You should consult the film data sheets or the
Photo-Lab-Index for the recommended developers for
each particular type of film to be processed.
CHANGES IN DEVELOPER WITH USE
The function of a developer is to change chemically
the sensitized material treated in it. It stands to reason
then that a chemical change also takes place to the
developer itself. Most developers are used more than
once. Therefore, you must know what changes to the
developer can be expected and what can be done to
prevent them or at least compensate for them. The
primary changes that occur to a developer as it is used
are as follows:
Some developer is removed or carried out with
the film and on the film hangers or reels.
The developing agents are used up by reduction
of silver halides to black metallic silver and by aerial
oxidation. When the developing agents are used up by
the reduction of silver halides, the by-products of the
reaction cause the pH of the solution to drop, thus
becoming more acid. When the developer agents are
used up by oxidation, the pH tends to rise.
The preservative is used up, thus the developing
agents oxidize faster.
The bromide within the solution is increased
because the bromide is released from the film emulsion
itself.
The effects of these changes to a developer are as
follows:
The development time required to reach a given
contrast index or gamma is increased. Therefore, when
a developer is used over and over, development time
must be increased as more film is developed.
The effective film speed produced by the
developer decreases because of the increased bromide
(a restrainer) in solution. However, this speed loss may
be partially offset by increasing development time to
maintain image contrast.
Complete exhaustion of a developer occurs when
the developing agents are all used up. The approach of
exhaustion is characterized by a brown color of the
solution. Since a developer in this state can stain
sensitized materials, it should not be used.
In most Navy imaging facilities, it is not economical
to use a developer to the practical exhaustion point and
then discard it. The quality of the image usually suffers
long before the exhaustion point of the developer is
reached. Replenishers are usually used to prevent this
from happening.
Replenishment of a developer involves replacing
those chemicals in the used developer that are exhausted
by a replenisher so that the developer remains
consistent. The aim of replenishment is not to keep the
composition of the developer constant but to keep its
activity constant.
There are two commonly used methods of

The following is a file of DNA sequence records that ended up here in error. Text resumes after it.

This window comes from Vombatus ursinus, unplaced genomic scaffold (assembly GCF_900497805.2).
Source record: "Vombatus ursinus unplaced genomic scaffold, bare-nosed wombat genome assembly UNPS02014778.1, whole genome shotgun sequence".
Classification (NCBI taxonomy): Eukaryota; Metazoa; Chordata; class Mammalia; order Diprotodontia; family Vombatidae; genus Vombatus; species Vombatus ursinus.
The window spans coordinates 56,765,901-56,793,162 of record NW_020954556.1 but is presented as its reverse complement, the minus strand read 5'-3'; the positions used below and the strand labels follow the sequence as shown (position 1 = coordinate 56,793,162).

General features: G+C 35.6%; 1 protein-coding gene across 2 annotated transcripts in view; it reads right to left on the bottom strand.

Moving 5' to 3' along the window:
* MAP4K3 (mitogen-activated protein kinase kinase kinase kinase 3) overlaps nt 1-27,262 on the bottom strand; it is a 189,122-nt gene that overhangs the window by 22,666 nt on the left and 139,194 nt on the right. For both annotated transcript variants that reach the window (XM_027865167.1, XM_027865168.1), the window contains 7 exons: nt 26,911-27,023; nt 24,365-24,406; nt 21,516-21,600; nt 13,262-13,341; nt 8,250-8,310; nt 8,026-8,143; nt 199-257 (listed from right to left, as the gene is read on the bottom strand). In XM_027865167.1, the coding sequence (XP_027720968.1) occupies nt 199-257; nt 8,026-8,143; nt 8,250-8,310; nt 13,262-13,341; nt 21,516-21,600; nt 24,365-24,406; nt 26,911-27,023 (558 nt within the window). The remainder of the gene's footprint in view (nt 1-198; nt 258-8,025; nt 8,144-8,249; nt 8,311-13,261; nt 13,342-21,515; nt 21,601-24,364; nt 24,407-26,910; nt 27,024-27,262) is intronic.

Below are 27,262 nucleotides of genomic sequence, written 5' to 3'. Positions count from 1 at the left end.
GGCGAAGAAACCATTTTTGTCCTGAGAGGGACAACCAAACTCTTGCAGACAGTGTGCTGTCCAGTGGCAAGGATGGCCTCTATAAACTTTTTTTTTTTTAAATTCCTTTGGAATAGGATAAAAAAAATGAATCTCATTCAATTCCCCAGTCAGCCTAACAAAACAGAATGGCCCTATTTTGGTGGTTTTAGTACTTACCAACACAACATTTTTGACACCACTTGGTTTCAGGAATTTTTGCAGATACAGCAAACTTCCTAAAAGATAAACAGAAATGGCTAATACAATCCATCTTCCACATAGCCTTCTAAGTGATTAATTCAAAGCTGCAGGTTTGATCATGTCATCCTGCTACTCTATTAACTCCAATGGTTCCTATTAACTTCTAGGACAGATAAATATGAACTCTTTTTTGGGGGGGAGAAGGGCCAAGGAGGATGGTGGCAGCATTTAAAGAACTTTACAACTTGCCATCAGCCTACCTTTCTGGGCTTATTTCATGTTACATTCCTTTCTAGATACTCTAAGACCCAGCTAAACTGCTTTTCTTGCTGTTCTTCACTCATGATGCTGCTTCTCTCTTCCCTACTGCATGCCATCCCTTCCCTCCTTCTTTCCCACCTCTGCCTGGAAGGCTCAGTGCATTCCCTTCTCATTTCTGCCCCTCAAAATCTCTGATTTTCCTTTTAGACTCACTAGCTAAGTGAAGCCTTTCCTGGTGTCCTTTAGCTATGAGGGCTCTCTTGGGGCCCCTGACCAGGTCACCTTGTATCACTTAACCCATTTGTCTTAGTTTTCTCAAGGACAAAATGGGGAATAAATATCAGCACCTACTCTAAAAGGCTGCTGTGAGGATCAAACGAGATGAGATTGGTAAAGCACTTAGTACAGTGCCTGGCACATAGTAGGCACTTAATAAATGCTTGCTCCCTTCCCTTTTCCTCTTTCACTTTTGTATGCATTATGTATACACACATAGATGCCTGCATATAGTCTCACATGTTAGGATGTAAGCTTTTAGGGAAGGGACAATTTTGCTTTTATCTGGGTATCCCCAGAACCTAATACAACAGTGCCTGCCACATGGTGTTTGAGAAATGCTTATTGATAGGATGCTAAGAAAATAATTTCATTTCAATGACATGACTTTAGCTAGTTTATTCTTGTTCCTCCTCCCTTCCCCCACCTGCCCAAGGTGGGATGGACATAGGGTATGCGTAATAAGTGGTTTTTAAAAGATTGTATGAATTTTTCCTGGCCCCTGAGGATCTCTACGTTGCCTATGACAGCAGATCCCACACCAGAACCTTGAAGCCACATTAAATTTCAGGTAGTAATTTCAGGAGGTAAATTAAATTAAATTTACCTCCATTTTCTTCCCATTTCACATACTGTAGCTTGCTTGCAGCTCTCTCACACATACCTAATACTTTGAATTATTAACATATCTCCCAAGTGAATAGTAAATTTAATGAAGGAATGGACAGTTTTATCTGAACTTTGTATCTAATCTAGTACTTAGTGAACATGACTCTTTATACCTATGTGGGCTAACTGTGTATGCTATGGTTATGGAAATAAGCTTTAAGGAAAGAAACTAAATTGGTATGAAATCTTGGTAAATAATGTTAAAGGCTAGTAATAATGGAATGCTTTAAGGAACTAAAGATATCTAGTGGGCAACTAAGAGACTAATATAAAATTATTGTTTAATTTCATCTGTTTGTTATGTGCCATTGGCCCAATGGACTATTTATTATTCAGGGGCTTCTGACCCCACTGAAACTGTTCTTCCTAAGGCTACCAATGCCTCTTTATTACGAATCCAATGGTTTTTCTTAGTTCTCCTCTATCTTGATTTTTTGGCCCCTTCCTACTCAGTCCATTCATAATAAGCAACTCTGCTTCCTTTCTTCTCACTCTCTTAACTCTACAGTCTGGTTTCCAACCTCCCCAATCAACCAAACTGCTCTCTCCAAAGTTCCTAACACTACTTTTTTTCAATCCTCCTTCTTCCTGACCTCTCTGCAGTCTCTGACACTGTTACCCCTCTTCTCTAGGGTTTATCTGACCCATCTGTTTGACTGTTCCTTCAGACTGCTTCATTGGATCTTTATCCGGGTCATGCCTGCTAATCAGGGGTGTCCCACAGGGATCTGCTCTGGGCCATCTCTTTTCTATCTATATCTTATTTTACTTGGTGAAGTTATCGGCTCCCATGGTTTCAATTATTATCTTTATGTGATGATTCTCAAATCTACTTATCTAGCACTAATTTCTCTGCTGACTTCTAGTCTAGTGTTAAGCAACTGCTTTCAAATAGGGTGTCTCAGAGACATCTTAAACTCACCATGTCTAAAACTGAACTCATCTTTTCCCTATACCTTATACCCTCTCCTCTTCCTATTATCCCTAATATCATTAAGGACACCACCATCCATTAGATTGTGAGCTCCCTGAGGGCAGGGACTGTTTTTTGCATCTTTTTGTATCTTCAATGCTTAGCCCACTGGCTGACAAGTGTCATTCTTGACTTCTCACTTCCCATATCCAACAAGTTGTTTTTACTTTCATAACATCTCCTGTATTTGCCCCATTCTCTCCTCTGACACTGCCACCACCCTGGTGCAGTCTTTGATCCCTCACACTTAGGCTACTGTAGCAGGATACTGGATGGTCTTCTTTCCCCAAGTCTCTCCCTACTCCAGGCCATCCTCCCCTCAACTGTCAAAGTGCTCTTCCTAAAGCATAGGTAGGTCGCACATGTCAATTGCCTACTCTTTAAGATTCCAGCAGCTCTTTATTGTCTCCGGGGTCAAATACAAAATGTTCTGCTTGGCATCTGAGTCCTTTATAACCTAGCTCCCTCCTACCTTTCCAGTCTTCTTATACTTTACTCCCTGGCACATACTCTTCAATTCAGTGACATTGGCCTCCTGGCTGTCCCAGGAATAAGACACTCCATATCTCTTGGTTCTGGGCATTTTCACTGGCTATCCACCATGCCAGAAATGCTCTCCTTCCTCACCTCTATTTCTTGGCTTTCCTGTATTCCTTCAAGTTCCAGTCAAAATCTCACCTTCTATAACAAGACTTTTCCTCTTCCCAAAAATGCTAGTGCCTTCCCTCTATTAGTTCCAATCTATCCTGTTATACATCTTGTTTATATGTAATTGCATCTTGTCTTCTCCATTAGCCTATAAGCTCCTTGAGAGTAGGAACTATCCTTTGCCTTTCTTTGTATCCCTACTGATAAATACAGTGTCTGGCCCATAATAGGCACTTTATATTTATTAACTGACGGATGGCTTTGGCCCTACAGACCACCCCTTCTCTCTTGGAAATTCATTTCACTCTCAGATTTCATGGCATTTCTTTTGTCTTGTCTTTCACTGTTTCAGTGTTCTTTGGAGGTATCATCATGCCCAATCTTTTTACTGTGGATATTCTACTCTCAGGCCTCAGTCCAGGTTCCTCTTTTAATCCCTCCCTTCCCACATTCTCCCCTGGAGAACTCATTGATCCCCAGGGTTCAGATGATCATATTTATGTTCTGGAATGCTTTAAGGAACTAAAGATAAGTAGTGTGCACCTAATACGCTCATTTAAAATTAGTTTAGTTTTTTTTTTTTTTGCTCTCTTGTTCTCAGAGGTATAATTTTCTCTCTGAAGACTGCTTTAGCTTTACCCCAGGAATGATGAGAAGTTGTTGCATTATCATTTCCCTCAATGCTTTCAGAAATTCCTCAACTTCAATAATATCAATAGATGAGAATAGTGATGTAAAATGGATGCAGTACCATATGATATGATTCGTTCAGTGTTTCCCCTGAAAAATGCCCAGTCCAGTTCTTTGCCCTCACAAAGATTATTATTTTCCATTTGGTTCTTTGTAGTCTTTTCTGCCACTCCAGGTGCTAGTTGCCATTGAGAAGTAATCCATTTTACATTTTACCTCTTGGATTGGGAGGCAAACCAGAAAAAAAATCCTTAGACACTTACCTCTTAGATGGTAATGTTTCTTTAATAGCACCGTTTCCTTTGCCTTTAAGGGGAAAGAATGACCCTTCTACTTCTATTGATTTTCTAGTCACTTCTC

replenishment. The first or "topping off" method is used
extensively in tank processing. When topping off is
used, the developer solution is maintained at a constant
level in the tank by adding replenisher, so the volume
added is equal to the amount of developer carried out.
When you are replenishing by this method, it is possible
to maintain consistency in development for only a
certain period of time. After a given volume of
replenisher has been added to the developer, the
developer must be discarded. This procedure is then
repeated with new developer.
The second replenishment method is called the
"bleed" method. The bleed method is used primarily
with machine processing where a circulating developer
system is used. In the bleed method, used developer is
drained off and replenisher (in proportion to the amount
of film processed) is fed in, so the characteristics and
the level of the developer in the machine remain
constant.
FIXING, WASHING, AND DRYING
As soon as a light-sensitive material is developed,
it contains a visible silver image, but the image is not
ready to be exposed to light. Only a portion of the silver
halides in the emulsion were reduced to black metallic
silver by the developer. The silver halides that were not
reduced restrict both the immediate usefulness and the
permanence of the image. These undeveloped silver
halides must be removed. This is the purpose of the
fixing bath. Before treating the sensitized material in the
fixer (as it is called), you must stop or at least slow down
the action of the developer. When the light-sensitive
material is removed from the developer solution, there
is a small amount of developer both in the emulsion and
on the surface that must be removed or neutralized. For
this, you use either a water rinse bath or an acid stop
bath.
10-4

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